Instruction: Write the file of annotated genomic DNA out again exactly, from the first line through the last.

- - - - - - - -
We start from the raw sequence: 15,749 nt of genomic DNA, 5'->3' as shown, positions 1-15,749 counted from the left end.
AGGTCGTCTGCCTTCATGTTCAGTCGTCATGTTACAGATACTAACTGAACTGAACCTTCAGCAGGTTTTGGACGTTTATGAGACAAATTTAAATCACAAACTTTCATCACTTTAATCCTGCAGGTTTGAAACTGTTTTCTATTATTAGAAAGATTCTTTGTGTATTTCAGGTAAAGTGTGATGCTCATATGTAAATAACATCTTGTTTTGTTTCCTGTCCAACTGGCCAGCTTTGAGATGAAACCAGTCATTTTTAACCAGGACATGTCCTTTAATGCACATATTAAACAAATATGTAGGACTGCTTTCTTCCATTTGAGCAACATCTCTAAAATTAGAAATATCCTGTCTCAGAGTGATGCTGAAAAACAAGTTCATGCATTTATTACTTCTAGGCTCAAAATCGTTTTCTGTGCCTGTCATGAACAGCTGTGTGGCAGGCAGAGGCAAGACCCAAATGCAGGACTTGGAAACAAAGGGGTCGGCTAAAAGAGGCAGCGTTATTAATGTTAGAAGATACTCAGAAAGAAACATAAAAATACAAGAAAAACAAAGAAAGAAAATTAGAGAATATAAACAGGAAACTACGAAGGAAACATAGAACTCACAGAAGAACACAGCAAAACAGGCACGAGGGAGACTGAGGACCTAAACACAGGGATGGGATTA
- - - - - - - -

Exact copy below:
We start from the raw sequence: 15,749 nt of genomic DNA, 5'->3' as shown, positions 1-15,749 counted from the left end.
AGGTCGTCTGCCTTCATGTTCAGTCGTCATGTTACAGATACTAACTGAACTGAACCTTCAGCAGGTTTTGGACGTTTATGAGACAAATTTAAATCACAAACTTTCATCACTTTAATCCTGCAGGTTTGAAACTGTTTTCTATTATTAGAAAGATTCTTTGTGTATTTCAGGTAAAGTGTGATGCTCATATGTAAATAACATCTTGTTTTGTTTCCTGTCCAACTGGCCAGCTTTGAGATGAAACCAGTCATTTTTAACCAGGACATGTCCTTTAATGCACATATTAAACAAATATGTAGGACTGCTTTCTTCCATTTGAGCAACATCTCTAAAATTAGAAATATCCTGTCTCAGAGTGATGCTGAAAAACAAGTTCATGCATTTATTACTTCTAGGCTCAAAATCGTTTTCTGTGCCTGTCATGAACAGCTGTGTGGCAGGCAGAGGCAAGACCCAAATGCAGGACTTGGAAACAAAGGGGTCGGCTAAAAGAGGCAGCGTTATTAATGTTAGAAGATACTCAGAAAGAAACATAAAAATACAAGAAAAACAAAGAAAGAAAATTAGAGAATATAAACAGGAAACTACGAAGGAAACATAGAACTCACAGAAGAACACAGCAAAACAGGCACGAGGGAGACTGAGGACCTAAACACAGGGATGGGATTA